Education Letter to the Editor

Improving the Tests Won’t Solve Larger Questions

February 28, 2006 1 min read
  • Save to favorites
  • Print

To the Editor:

Education Sector’s report “Margins of Error: The Education Testing Industry in the No Child Left Behind Era” accurately analyzes the serious limitations of the testing industry’s products, documenting the sad reality that state exams overemphasize low-level skills and thinking, with harmful effects on teaching and learning (“U.S. Should Do More to Aid States in Developing Tests, Report Says,” Feb. 1, 2006).

But the report fails to grasp that modest improvements in test quality will not solve the larger problem that teaching to the test narrows and dumbs down the curriculum.

The report touts the Massachusetts Comprehensive Assessment System exams. But MCAS reviews by the nonprofit Coalition for Authentic Reform in Education found that “the tests were very much like all the other standardized tests,” and that they “are likely to dampen student achievement by undermining quality.” Because the exams are “eminently coachable,” the group said, “test scores are likely to improve without much attention by teachers to genuine content.”

Similarly, teams of academics examined New York’s language arts, history, and science Regents exams, finding them low-level, often focused on trivia, and unrelated to college work.

Recently, I reviewed the MCAS and the Texas Assessment of Knowledge and Skills language arts tests. For one section on each, I read only the questions, then answered eight or nine of the 12 items correctly. If I had gone back to skim the passage, my correct-answer rate would have been higher.

Last year, Achieve Inc. asked college professors what incoming first-year students need to be able to do in order to succeed. Most of their list cannot be assessed well by standardized exams: write extended works, critically read and respond to complex materials, reason scientifically, and be orally proficient.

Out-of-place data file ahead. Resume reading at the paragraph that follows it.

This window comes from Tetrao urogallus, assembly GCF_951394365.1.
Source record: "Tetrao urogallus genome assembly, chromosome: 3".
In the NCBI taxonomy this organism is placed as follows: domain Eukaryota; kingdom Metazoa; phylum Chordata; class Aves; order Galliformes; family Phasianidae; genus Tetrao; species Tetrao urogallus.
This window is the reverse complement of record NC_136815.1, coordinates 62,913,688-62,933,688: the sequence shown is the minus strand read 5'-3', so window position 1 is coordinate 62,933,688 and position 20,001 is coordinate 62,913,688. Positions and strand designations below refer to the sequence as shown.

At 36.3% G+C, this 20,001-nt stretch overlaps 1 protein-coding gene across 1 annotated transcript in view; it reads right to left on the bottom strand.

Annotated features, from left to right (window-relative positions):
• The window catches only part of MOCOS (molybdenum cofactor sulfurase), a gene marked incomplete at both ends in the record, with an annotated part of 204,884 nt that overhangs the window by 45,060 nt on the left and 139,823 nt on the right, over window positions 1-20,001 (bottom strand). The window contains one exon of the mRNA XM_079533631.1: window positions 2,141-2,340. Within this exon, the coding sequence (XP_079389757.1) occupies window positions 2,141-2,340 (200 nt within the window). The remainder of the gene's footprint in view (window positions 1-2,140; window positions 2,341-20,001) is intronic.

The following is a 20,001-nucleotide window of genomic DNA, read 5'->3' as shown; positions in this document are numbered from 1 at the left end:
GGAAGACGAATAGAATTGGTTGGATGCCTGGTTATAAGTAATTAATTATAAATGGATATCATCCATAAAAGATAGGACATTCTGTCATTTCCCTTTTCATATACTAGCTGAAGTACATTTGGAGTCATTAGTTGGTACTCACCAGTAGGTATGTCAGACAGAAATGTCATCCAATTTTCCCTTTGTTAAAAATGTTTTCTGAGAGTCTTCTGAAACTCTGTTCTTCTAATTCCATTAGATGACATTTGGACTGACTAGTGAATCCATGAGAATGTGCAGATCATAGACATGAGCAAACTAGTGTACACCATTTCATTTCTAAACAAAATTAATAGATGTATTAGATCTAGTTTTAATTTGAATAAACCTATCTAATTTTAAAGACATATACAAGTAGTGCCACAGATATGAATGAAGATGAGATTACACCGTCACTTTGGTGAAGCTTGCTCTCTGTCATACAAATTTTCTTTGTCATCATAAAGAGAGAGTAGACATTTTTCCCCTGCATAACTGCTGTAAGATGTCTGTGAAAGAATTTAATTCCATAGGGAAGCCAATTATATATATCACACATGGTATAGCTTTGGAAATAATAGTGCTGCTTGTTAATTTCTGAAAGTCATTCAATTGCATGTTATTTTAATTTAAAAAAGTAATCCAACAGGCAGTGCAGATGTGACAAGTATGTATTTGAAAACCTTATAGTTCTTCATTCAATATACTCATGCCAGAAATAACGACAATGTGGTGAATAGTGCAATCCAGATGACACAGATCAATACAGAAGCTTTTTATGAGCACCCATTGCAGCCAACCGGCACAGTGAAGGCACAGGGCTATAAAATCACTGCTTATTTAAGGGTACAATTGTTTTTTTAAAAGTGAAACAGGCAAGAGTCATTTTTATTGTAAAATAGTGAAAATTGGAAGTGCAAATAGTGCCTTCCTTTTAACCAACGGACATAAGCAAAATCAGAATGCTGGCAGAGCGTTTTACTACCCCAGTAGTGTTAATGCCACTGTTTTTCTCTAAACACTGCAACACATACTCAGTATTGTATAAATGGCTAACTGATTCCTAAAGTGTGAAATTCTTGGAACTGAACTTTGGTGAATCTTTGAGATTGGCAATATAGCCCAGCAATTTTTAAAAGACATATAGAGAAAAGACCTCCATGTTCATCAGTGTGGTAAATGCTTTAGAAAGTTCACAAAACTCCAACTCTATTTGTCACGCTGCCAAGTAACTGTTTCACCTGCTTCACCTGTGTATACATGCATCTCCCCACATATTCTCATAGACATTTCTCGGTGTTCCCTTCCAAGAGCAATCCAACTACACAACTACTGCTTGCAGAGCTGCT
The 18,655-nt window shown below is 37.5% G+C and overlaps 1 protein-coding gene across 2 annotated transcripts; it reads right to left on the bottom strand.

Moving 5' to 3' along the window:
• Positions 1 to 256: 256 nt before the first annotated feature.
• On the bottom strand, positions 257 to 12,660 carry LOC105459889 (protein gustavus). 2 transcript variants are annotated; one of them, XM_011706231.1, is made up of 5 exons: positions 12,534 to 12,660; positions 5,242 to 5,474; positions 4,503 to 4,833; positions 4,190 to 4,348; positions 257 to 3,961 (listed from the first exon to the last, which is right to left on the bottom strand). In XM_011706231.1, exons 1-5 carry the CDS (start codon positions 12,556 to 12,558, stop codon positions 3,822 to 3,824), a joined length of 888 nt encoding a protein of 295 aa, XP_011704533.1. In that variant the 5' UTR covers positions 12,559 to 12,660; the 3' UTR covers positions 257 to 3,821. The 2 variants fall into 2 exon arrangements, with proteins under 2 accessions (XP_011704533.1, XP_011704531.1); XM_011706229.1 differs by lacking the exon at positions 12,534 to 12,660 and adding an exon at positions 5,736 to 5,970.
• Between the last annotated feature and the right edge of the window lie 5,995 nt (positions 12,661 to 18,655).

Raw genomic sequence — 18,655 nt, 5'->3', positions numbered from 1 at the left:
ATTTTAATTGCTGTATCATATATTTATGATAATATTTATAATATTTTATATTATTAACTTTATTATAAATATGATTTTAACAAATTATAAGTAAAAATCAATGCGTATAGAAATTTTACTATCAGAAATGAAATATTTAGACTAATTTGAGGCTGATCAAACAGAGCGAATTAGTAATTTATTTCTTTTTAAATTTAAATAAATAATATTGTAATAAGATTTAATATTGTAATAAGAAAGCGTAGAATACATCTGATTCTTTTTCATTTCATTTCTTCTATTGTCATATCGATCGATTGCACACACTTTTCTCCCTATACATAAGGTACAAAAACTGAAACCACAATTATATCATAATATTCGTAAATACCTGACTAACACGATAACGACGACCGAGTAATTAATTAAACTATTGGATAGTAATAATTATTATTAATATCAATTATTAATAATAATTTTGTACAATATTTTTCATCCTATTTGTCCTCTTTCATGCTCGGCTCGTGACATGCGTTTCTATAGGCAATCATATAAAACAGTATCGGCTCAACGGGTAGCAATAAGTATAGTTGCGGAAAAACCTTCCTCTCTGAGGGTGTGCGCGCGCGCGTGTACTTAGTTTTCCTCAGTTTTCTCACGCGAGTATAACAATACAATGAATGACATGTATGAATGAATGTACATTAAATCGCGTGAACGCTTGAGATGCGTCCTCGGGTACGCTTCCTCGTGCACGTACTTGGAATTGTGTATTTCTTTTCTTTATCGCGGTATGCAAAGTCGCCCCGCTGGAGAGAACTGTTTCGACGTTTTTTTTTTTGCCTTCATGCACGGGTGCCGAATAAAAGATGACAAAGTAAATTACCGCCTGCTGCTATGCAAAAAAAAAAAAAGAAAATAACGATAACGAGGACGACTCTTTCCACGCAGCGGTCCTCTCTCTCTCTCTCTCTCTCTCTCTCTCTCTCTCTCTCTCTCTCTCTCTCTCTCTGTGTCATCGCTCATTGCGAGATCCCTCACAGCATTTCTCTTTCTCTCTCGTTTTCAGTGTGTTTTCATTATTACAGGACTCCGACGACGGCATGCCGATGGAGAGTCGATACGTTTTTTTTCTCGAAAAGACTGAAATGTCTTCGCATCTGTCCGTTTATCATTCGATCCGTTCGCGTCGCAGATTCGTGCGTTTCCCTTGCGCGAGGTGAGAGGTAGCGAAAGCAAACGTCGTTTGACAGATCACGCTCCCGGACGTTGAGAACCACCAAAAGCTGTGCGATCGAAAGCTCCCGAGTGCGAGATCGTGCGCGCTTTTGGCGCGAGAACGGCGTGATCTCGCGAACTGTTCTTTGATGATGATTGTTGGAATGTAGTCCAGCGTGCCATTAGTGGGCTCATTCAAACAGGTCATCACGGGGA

If our nation is serious about high-quality education for all children, it cannot continue to mandate accountability programs tying high stakes to standardized tests. Rather than waste vast sums on more standardized exams, school systems, states, and the federal government should support professional development that focuses on classroom—and especially formative—assessment.

Monty Neill

Executive Director

National Center for Fair & Open Testing


Cambridge, Mass.

A version of this article appeared in the March 01, 2006 edition of Education Week as Improving the Tests Won’t Solve Larger Questions


School & District Management K-12 Essentials Forum Get a Strong Start to the New School Year
Get insights and actions from Education Week journalists and expert guests on how to start the new school year on strong footing.
Reading & Literacy Webinar A Roadmap to Multisensory Early Literacy Instruction: Accelerate Growth for All Students 
How can you develop key literacy skills with a diverse range of learners? Explore best practices and tips to meet the needs of all students. 
This content is provided by our sponsor. It is not written by and does not necessarily reflect the views of Education Week's editorial staff.
College & Workforce Readiness Webinar
Supporting 21st Century Skills with a Whole-Child Focus
What skills do students need to succeed in the 21st century? Explore the latest strategies to best prepare students for college, career, and life.
Content provided by Panorama Education

EdWeek Top School Jobs

Teacher Jobs
Search over ten thousand teaching jobs nationwide — elementary, middle, high school and more.
View Jobs
Principal Jobs
Find hundreds of jobs for principals, assistant principals, and other school leadership roles.
View Jobs
Administrator Jobs
Over a thousand district-level jobs: superintendents, directors, more.
View Jobs
Support Staff Jobs
Search thousands of jobs, from paraprofessionals to counselors and more.
View Jobs

Read Next

Education Briefly Stated: June 15, 2022
Here's a look at some recent Education Week articles you may have missed.
8 min read
Education Briefly Stated: June 8, 2022
Here's a look at some recent Education Week articles you may have missed.
8 min read
Education Briefly Stated: June 1, 2022
Here's a look at some recent Education Week articles you may have missed.
8 min read
Education Briefly Stated: May 11, 2022
Here's a look at some recent Education Week articles you may have missed.
9 min read